It all began with a guitar and a dog. Drew Arcoleo, whose stage name is Drew Cole, has had a whirlwind few years.
Graduating from the University of Connecticut in 2014, he then moved to Los Angeles to pursue a music career after a YouTube video he made went viral. Fast forward to the present and Cole is fresh off a stint on NBC’s hit TV reality talent show, The Voice. He’ll return to his hometown June 29 at 7:30 p.m. to perform at the Ridgefield Playhouse.
Growing up in Ridgefield, where he lived from age 3 through college, Cole learned to play guitar by the sixth grade and formed a band with three of his friends from middle school to high school. “My dad was a hobbyist guitar player so there were always guitars around my house. I just naturally fell in love with the guitar. It wasn’t until high school that I became confident vocally,” he said.
Interestingly, his band competed in the Battle of the Bands at the Ridgefield Playhouse, winning three out of four times. His confidence in his voice grew and he moved from singing background to lead and the guitar has now taken a back seat to his singing.
The aforementioned YouTube video, “Golden Loves Guitar,” was recorded in 2012 when he was a sophomore at UConn, showing him playing guitar at a friend’s house and the dog reacting to the music. He uploaded it mainly to show his friend’s extended family but it quickly garnered 14 million views. “That was a pivotal moment definitely. That’s when everything changed for me,” he said.
After writing songs and making music with a producer in L.A. who saw his video and suggested he fly out there, Cole got his next big break when he auditioned for The Voice, which just wrapped its 14th season. His breakout blind audition in February wowed the coaches when he sang a cover of Marcy Playground’s “Sex and Candy,” prompting coach Adam Levine, the frontman of Maroon 5, to turn his chair within 10 seconds (which signifies a coach likes the contestant). The singer-songwriter joined Team Adam until being eliminated in the Live Playoffs.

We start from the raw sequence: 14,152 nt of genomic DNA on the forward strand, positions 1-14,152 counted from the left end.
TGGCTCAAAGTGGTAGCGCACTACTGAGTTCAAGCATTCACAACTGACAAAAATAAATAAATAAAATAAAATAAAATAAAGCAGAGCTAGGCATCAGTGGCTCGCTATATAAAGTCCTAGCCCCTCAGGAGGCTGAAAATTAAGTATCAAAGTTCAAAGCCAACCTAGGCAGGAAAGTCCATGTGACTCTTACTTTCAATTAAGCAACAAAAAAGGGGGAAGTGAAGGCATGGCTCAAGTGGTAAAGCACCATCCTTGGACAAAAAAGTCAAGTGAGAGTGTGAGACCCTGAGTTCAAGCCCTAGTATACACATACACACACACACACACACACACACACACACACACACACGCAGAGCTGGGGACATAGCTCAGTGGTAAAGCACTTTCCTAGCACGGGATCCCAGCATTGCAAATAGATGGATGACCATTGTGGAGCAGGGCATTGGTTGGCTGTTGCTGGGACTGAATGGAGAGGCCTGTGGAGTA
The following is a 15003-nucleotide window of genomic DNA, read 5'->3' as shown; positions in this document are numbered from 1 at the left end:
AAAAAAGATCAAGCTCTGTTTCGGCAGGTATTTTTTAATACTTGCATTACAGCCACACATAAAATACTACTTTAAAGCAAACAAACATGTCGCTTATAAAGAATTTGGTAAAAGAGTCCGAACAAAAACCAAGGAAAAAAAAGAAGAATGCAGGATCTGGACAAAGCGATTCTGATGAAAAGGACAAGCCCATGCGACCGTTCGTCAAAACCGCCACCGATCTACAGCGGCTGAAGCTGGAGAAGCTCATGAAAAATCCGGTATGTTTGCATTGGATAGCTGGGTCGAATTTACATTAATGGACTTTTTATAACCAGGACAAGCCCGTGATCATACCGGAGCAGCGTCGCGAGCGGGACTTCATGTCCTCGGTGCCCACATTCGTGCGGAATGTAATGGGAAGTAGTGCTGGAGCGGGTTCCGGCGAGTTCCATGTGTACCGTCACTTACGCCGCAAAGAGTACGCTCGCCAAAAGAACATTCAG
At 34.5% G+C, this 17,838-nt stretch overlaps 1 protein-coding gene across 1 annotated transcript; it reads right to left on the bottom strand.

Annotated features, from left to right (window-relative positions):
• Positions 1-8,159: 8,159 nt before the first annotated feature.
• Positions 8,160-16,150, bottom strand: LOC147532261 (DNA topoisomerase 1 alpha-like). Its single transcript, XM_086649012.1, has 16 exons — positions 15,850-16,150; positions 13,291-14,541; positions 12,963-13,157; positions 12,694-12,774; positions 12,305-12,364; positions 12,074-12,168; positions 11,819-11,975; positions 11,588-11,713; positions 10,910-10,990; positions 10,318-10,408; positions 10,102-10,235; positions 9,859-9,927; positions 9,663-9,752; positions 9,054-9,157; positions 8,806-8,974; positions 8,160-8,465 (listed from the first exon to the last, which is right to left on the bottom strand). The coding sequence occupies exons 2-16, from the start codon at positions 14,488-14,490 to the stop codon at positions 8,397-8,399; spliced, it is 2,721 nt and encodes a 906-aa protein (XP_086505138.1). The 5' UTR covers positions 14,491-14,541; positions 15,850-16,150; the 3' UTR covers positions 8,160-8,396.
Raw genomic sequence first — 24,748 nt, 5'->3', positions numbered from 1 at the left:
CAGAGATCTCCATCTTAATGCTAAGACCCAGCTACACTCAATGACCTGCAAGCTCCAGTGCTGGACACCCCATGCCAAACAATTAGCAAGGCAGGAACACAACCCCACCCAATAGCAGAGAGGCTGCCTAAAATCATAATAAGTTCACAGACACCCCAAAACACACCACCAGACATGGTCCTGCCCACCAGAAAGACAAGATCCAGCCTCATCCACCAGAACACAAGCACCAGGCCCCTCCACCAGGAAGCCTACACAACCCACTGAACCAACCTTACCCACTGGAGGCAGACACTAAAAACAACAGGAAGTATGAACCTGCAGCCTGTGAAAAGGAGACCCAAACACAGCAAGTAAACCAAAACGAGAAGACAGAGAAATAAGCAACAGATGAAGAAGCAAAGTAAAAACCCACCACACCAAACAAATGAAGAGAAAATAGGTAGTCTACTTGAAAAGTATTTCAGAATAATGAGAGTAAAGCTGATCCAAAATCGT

Being on The Voice was intense and surreal, almost overwhelming, Cole said. “It was just incredible, it is a very intimidating stage but we are so prepared for those moments,” he said. “There’s a lot of rehearsing that goes into each performance, way more than I have prepared for anything in my life. The show really taught me what it takes to be a professional and performing at your best — really applying yourself to each and every song, emotionally.”
Working with Levine as his coach was a great experience, Cole said. “One thing Adam is so good at is finding moments in songs and finding your best side for each song — how to maintain your identity but step out of your comfort zone and reach for these moments whether it’s a big moment when the band falls out or a falsetto note,” he said.
“My favorite performance was ‘Knockin’ on Heaven’s Door’,” a duet he sang with Miya Bass. “It was the first moment I really settled down on stage and became present and it was great to interact with another performer,” he said. “I had such a great experience and opportunity with The Voice. I’m in a very happy place coming off that amazing experience.”
Asked who his biggest musical influences are, Cole said that early on it was rock and roll — anything from Led Zeppelin to AC/DC and the Rolling Stones. “When I started singing, I gravitated to more pop stuff, like Michael Jackson,” he said. “Chris Robinson from The Black Crowes is one of my favorite frontmen of all times, he has such a soulful edge. One thing I want to accomplish as a singer is to bring that soulful edge to my music.”
Cole has a couple shows coming up in New York City. “I’m working really hard, writing a lot of new songs. I will be putting out a single right before the [Ridgefield] show, and will get on the road and play some great music, eventually get an album together and a full tour. I’m looking forward to so much stuff.”